Your Guide on How To do Labor Cost Allocation

Wondering how to do labor cost allocation? We’ll walk you through it. When you own a business, you have a lot of costs to consider. How much will you pay for your space, materials, and marketing, for example? One of the largest costs for most businesses labor. And as any accountant will tell you, your […]

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Wondering how to do labor cost allocation? We’ll walk you through it.

When you own a business, you have a lot of costs to consider. How much will you pay for your space, materials, and marketing, for example? One of the largest costs for most businesses labor. And as any accountant will tell you, your business can’t make money until you learn how to do labor cost allocation.

What Is Labor Cost Allocation?

Businesses need to know a lot more about their labor costs than just how much they’re paying people in salary and benefits. They need to know how much it costs them, in labor, to produce whatever products or services they sell. This is especially true for businesses who sell more than one product or service.

Let’s say you own a housecleaning business– we’ll call the example ABC Cleaning. You offer a variety of services. For most customers, ABC Cleaning does a standard maid service once a week. You send in a cleaning crew of three people, and they mop the floors, scrub the kitchens and bathrooms, vacuum the carpets, and dust the furniture. Some of your clients also purchase “extras,” like window washing, laundry folding, and carpet shampooing.

In order to know how much to charge for all of these services, you need to know how much each one costs your company. Perhaps it takes three employees a total of two hours to clean a two-story house top to bottom. It takes another 40 minutes for one of those workers to wash all the windows while the other two work elsewhere in the house. You also paid a scheduler for a few minutes of time to book the appointment, and a billing specialist to process the payment.

So how much did it cost you to clean that client’s windows? To arrive at that answer, you must go through a process called “labor cost allocation.”

Calculating your labor cost allocation is a little more complicated than simply adding up everyone’s salary. Let’s take a look at how to do labor cost allocation the right way. We’ll have you up to speed by the end of this article.

How to Do Labor Cost Allocation: Two Distinct Methods

There are two distinct methods for how to do labor cost allocation. They are the standard cost and actual cost. We’ll walk through the benefits and limitations of each so that you can choose which method is best for your business.

Standard Cost

Standard costing is an accounting term. Most businesses track the standard costs of direct material, direct labor, and overhead. Here’s how it works for labor cost allocation:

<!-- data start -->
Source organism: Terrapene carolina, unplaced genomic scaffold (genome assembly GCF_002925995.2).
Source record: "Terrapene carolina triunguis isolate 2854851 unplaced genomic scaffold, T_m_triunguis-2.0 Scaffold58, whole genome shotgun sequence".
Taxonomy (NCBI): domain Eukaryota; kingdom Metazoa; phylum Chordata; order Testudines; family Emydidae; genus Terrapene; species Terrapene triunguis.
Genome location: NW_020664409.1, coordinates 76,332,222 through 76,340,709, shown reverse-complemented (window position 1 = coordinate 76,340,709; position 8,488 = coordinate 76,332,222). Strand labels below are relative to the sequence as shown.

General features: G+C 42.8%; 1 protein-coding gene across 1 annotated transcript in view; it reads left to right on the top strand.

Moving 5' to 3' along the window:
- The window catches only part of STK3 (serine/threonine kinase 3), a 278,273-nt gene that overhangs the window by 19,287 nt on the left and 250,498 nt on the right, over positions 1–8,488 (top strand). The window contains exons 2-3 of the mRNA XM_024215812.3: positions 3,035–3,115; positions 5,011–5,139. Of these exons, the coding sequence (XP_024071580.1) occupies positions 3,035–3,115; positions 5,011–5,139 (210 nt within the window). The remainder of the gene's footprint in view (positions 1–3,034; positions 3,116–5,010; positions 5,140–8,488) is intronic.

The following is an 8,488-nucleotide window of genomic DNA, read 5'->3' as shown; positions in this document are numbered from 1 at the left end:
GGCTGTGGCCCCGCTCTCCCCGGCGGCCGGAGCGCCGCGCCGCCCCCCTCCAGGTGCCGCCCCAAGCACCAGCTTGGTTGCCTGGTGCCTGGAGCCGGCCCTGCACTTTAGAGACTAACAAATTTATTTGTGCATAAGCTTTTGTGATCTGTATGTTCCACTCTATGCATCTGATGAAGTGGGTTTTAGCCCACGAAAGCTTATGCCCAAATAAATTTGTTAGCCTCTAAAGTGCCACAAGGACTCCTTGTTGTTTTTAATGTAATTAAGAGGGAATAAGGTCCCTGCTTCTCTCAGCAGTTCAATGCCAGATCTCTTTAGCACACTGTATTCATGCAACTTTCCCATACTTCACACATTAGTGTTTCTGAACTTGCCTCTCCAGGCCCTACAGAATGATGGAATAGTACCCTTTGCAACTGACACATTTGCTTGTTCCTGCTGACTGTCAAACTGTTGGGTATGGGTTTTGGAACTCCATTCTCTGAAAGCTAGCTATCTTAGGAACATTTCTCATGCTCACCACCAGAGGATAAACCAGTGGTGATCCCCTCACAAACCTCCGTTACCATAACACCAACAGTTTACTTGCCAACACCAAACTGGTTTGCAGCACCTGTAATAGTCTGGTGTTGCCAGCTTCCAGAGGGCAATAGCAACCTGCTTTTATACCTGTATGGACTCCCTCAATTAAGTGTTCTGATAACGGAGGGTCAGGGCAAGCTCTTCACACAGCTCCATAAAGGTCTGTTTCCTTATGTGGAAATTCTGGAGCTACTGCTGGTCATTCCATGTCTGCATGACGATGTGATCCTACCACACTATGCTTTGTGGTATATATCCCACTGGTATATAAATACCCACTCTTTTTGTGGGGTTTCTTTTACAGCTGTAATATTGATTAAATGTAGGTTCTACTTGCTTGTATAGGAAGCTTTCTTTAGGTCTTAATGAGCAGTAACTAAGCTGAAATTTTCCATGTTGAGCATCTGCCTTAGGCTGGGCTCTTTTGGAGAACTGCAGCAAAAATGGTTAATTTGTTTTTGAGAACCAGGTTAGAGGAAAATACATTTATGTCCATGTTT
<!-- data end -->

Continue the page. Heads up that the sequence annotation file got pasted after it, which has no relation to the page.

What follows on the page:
Rather than assigning the actual costs of direct labor to a particular product or service, the company assigns the expected (or standard) cost. In other words, the company determines how much it should cost them to produce the product or service, and uses that information to determine the price of that product or service.

Let’s go back to our cleaning company example for a moment, “ABC Cleaning.” Again, this cleaning company does a standard, weekly maid service for most clients, but a few of their customers add on a window cleaning every now and then. Let’s figure out the standard cost of the window cleaning.

For simplicity’s sake, we’re going to say that every employee of ABC Cleaning is paid $20 per hour, plus $5 per hour in benefits. ($25 per hour total.)

ABC Cleaning sends a three-person cleaning crew to each house for a standard maid service. It takes them two hours to clean the house. They also pay a scheduler for about 10 minutes of time to schedule the cleaning appointment, and a billing person for another 10 minutes to send and process the invoice. They estimate that each job will include 20 minutes of travel time for each of the 3 workers. Adding on a window cleaning means that one cleaner will work an additional 40 minutes.

So far, we have:

  • 3 workers working a total of 6 hours.
  • 3 workers traveling a total of 1 hour.
  • 1 worker working an additional 40 minutes.
  • 1 scheduler working 10 minutes.
  • 1 billing person working 10 minutes.

All together, that’s 8 hours multiplied by $25, or $200.

The window cleaning by itself is only 40 minutes, though. That’s ⅔ of an hour, or $16.65. And since the workers are already traveling to the house, and the scheduler and billing person are already doing their respective jobs for the standard house cleaning, you don’t need to add on those labor expenses to the cost of the window cleaning.

Therefore, the standard cost for window cleaning is $16.65. ABC Cleaning can charge $50 per window cleaning and make a $33.35 profit. That’s 66.7 percent.